Breast milk is best for your baby.

Health Canada, the Canadian Paediatric Society, and the Dietitians of Canada recommend that you exclusively breastfeed your baby for the first 6 months and that you continue to breastfeed for up to 2 years or longer along with complementary foods.

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The benefits of colostrum

For two to three days after your baby is born, your breasts produce a liquid that is thicker than typical breast milk. This is entirely normal. It is called colostrum and it is packed with nutrients your newborn needs. Because it is thick, the flow of colostrum is slow, which encourages your newborn to practice sucking, swallowing, and breathing at the same time. Nature really does think of everything, doesn’t it?

In your first week of breastfeeding, around day five, your baby will most likely master the rhythm of feeding, and your milk supply will increase to match his greater appetite. If by then you still feel like you are not in the groove, that’s okay. Lactation consultants can give additional guidance to help you settle into your rhythm at your pace.

How often should I breastfeed?

Of course, one of the things you will need to know to make feeding run smoothly is how to identify that your baby is hungry. Yes, she will cry, but this is a late sign of hunger. Before she starts to bawl, try and notice if she is making sucking sounds or is putting her hands to her mouth — even while sleeping. Once you recognize that she is hungry, make sure she is fully awake. You can help wake her by gently playing with her, changing her diaper, or talking to her before she feeds. If she shows signs of hunger — even if she was just fed an hour ago — it is OK to feed her again. Sometimes infants "cluster feed" before taking a nap. Do not worry, this does not mean your milk supply is low; it is just normal breastfeeding behaviour.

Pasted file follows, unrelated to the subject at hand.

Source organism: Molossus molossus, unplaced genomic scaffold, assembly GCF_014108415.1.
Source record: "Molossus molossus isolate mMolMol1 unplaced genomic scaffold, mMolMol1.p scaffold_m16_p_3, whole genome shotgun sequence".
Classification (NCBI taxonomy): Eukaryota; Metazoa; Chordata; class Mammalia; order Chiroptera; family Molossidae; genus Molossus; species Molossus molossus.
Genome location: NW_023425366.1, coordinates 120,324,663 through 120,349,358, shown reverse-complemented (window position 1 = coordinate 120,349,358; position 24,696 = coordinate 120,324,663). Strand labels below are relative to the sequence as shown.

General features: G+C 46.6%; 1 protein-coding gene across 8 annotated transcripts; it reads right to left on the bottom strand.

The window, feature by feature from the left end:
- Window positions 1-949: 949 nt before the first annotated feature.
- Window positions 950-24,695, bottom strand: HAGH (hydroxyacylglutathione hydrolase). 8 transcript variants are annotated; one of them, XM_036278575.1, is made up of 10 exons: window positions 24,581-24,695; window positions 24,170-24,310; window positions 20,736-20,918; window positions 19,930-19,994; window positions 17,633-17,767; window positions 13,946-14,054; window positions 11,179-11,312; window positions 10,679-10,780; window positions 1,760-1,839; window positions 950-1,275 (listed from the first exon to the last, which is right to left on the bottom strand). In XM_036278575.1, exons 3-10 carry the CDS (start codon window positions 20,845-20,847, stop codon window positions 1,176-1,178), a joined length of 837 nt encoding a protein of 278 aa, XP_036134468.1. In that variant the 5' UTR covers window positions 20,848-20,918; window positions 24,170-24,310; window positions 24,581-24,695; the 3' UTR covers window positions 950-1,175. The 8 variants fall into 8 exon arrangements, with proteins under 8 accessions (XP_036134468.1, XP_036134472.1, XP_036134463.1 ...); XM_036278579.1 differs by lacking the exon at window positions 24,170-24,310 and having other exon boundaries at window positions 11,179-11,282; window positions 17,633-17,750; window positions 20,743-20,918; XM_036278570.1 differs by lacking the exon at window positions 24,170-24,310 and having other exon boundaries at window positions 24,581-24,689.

Your baby should breastfeed eight or more times in 24 hours. If your breasts are full (ouch!), you might want to wake her to feed. Talking, rubbing, patting, unwrapping, or undressing her will help. It could take up to five to 10 minutes to wake her completely, but it usually will result in a better feeding. On the other hand, if one or both breasts become engorged between feedings, use a breast pump or hand express to help relieve them.

Reference:

Dietitians of Canada, 2017.

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